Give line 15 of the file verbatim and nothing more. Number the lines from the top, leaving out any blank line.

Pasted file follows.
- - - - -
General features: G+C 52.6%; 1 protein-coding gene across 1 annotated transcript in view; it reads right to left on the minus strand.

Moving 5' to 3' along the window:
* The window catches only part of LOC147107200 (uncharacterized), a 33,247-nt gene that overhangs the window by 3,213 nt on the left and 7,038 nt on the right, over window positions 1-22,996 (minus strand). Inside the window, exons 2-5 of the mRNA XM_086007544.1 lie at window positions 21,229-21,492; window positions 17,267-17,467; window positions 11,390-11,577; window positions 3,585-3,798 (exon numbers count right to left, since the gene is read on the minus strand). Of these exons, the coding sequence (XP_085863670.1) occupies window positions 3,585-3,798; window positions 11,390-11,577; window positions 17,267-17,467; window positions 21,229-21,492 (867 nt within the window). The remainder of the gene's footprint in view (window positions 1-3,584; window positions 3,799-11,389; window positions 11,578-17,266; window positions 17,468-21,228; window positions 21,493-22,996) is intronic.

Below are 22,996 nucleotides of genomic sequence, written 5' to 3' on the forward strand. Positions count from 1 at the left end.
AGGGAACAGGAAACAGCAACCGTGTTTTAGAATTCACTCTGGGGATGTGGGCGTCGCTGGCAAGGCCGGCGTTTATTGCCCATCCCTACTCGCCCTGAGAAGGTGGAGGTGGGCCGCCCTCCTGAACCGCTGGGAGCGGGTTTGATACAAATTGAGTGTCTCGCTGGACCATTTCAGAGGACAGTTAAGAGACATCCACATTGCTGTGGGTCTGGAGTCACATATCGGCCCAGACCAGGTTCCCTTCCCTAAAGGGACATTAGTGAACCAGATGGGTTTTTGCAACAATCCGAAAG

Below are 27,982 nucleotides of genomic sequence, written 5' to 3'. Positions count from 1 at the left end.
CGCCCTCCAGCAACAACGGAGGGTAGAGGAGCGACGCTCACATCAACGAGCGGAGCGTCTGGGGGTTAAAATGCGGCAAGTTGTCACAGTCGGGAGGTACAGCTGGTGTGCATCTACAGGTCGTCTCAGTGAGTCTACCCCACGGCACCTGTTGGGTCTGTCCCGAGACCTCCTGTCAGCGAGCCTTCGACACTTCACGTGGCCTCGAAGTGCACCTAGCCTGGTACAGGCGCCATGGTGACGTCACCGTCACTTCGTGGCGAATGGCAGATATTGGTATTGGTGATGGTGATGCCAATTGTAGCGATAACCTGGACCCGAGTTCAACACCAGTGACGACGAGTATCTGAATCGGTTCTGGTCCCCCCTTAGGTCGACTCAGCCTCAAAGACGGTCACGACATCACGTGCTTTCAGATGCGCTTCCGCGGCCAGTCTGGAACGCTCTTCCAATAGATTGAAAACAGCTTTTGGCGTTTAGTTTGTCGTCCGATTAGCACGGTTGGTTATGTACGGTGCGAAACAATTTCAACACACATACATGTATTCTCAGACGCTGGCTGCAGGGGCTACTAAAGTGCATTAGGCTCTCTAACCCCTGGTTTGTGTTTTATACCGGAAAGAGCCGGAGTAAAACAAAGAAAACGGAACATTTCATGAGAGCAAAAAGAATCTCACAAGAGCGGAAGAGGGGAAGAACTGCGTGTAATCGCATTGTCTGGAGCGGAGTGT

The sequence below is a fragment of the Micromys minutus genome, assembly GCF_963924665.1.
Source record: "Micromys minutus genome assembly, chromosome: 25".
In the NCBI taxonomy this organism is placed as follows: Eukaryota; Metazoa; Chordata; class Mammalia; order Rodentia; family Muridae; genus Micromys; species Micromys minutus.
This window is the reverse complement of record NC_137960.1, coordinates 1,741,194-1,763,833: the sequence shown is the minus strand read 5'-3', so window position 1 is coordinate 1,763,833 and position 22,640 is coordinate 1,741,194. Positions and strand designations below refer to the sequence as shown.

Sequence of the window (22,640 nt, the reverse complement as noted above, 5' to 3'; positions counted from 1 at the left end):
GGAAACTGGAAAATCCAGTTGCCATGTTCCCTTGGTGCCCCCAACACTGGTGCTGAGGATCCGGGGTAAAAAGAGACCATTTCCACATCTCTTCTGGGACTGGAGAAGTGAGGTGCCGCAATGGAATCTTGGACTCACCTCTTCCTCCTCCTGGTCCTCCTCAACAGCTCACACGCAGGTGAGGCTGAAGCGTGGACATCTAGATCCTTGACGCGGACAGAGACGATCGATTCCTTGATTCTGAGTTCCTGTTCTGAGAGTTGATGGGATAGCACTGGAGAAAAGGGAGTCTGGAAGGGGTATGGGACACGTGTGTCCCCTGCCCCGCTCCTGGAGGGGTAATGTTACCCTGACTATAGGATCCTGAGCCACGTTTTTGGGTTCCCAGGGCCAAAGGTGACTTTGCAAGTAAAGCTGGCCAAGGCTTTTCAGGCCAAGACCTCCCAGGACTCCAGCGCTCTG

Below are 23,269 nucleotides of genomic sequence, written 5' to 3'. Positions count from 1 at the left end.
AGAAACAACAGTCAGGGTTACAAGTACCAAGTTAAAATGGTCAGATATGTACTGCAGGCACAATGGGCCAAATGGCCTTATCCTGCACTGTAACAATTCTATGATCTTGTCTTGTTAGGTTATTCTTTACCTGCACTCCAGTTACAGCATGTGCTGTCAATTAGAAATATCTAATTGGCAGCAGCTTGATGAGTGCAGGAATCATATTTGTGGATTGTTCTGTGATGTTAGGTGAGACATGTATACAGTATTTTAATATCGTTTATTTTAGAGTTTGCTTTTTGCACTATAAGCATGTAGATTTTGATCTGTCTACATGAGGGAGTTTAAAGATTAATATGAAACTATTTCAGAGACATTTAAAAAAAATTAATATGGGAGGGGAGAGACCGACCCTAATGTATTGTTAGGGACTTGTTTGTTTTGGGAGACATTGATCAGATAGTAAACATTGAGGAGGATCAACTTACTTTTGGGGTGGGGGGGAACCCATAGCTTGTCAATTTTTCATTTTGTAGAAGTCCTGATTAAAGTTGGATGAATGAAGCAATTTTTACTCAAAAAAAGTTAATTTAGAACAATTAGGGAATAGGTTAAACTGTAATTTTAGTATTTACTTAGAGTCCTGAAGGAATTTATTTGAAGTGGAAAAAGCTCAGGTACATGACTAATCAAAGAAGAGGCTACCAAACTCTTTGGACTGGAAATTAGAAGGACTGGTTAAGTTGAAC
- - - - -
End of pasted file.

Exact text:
AGAAACAACAGTCAGGGTTACAAGTACCAAGTTAAAATGGTCAGATATGTACTGCAGGCACAATGGGCCAAATGGCCTTATCCTGCACTGTAACAATTCTATGATCTTGTCTTGTTAGGTTATTCTTTACCTGCACTCCAGTTACAGCATGTGCTGTCAATTAGAAATATCTAATTGGCAGCAGCTTGATGAGTGCAGGAATCATATTTGTGGATTGTTCTGTGATGTTAGGTGAGACATGTATACAGTATTTTAATATCGTTTATTTTAGAGTTTGCTTTTTGCACTATAAGCATGTAGATTTTGATCTGTCTACATGAGGGAGTTTAAAGATTAATATGAAACTATTTCAGAGACATTTAAAAAAAATTAATATGGGAGGGGAGAGACCGACCCTAATGTATTGTTAGGGACTTGTTTGTTTTGGGAGACATTGATCAGATAGTAAACATTGAGGAGGATCAACTTACTTTTGGGGTGGGGGGGAACCCATAGCTTGTCAATTTTTCATTTTGTAGAAGTCCTGATTAAAGTTGGATGAATGAAGCAATTTTTACTCAAAAAAAGTTAATTTAGAACAATTAGGGAATAGGTTAAACTGTAATTTTAGTATTTACTTAGAGTCCTGAAGGAATTTATTTGAAGTGGAAAAAGCTCAGGTACATGACTAATCAAAGAAGAGGCTACCAAACTCTTTGGACTGGAAATTAGAAGGACTGGTTAAGTTGAAC